The stitch insert was hand-routed using a template, and the tips were hand-chiseled. Once installed, it was left slightly raised and sculpted.

All of the flooring is wire-brushed. The apron was stained ebony, while the chevron field has a silver metallic ceruse and is all finished with three coats of finish.

Once the final piece was in place (including the center oval medallion with an offset wenge starburst and epoxy resin flowers), it was time for the client to see the floor for the first time. “I pretty much kept all of it a secret. She knew about the chevron pattern, but all I shared was that we were going to do a border around the edges,” says Rocco.

If you haven’t guessed it by now, there is another secret to this story. The client was Rocco’s mother.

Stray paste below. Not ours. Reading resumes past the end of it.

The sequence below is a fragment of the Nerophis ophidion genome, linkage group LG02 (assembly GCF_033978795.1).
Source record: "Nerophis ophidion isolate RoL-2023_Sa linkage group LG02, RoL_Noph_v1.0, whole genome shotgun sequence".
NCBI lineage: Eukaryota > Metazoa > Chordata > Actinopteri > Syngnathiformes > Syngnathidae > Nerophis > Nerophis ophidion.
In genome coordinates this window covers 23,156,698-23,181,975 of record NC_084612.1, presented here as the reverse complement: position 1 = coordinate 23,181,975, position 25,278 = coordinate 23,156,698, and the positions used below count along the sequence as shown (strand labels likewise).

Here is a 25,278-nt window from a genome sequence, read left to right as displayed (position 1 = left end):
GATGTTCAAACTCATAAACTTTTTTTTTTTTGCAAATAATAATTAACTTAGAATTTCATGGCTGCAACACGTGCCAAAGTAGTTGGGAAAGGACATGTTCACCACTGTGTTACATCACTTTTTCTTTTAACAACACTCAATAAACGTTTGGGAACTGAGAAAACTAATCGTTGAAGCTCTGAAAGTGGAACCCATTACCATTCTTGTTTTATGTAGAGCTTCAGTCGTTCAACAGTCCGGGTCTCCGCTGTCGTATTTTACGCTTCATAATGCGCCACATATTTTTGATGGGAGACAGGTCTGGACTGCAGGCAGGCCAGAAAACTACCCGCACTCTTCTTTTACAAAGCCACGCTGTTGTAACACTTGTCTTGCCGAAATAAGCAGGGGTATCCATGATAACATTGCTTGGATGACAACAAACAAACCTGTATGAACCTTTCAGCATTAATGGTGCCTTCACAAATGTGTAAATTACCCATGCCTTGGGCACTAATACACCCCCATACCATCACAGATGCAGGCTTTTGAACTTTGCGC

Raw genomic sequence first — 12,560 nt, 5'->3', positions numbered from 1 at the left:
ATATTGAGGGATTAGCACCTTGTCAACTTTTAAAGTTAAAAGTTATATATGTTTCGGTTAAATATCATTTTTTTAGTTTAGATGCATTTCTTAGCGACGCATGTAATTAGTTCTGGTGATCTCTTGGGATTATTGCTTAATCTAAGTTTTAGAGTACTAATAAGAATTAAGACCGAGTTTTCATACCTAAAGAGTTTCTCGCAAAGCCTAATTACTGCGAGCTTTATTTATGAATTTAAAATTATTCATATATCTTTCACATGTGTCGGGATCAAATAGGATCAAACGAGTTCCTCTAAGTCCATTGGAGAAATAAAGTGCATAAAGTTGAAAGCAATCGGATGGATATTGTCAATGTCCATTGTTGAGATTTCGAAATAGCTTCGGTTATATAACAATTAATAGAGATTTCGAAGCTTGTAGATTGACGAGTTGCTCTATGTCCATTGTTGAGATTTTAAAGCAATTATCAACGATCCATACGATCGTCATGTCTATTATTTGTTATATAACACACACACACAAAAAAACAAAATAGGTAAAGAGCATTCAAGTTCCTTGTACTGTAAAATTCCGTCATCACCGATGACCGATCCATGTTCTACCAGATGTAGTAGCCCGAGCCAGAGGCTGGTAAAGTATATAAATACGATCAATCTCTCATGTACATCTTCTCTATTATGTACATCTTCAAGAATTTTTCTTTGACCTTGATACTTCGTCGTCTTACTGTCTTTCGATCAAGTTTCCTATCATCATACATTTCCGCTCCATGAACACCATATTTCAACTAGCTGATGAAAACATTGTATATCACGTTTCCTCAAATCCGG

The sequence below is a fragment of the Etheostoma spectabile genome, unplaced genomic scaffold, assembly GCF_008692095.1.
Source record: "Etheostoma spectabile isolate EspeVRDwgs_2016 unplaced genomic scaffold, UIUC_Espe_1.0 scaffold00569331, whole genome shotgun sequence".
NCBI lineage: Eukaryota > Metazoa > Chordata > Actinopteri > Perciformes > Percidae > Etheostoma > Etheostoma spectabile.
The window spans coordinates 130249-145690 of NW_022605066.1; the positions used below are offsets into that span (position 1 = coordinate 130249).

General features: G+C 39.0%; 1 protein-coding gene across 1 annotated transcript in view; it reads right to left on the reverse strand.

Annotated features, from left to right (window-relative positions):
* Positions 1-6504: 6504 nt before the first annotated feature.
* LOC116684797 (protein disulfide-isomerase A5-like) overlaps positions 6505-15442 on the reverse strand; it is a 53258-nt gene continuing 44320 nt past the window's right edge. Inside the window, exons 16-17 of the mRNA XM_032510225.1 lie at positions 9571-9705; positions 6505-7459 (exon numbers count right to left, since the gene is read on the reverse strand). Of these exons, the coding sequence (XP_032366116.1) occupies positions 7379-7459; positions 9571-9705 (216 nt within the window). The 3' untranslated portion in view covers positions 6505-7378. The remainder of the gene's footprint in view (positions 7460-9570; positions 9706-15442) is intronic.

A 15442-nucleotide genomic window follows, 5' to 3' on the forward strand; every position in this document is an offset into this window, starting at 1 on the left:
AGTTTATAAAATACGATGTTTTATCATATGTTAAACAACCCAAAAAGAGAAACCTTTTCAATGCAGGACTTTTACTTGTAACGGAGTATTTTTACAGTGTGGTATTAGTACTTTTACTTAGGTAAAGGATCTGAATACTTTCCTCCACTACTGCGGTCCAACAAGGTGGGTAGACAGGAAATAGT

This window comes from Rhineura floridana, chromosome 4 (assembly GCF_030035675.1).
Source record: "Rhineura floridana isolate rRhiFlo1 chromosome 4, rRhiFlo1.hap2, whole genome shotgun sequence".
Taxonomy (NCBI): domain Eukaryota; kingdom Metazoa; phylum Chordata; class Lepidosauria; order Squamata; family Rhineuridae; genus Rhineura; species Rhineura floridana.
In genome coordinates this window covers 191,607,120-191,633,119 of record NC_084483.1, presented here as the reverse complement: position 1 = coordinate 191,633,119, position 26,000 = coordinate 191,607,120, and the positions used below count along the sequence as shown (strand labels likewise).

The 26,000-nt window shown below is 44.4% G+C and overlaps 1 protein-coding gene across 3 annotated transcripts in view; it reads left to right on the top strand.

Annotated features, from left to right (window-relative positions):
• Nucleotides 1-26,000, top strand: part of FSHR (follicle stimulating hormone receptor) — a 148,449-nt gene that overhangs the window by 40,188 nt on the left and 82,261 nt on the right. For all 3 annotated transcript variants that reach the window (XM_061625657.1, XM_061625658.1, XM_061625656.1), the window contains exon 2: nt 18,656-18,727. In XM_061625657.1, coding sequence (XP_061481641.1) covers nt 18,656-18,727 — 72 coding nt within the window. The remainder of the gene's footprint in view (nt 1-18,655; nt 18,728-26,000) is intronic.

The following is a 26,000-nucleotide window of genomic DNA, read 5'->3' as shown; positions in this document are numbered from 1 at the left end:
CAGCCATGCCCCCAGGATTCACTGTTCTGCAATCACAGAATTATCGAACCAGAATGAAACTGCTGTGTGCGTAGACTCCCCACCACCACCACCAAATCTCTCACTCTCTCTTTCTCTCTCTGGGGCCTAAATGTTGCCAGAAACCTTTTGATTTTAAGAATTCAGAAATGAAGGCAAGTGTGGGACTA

“This project was an amazing experience in so many ways. It’s nice to be asked by your folks to do something for them,” says Rocco.

“As long as I can remember, my dad has always told me that he would be proud of me no matter what I did in life. My parents have always been huge supporters, and it was a nice way for me to give back to them. Not only did I get to spend time with them during the month-long project, but I also got the opportunity to share my craft,” he continues.

Category Details:
Entries in this category include any circular shape within a flooring system, such as circles, ovals, curves, and bent material. Applications can include jobsite finished, manufacturer finished, solid, or engineered wood flooring.

Suppliers:
Wood: WD Flooring, Palo Duro | Finish: Loba Wakol Abrasives: 3M | Adhesive: Stauf USA | Sanding Equipment: Lägler | Tools: Festool

Installation Type: Glue-Down
Flooring Type: Solid
Flooring Style: Strip | Plank | Parquet
Flooring Finish: Jobsite Finished
Finish Sheen: Matte
Finish Type: Surface Finish: Water-based
Species: Red Oak, White Oak, Wenge, Padauk, Maple, Birch, Padauk, Amaranth,
Doussie, and Beech
Square Feet: 150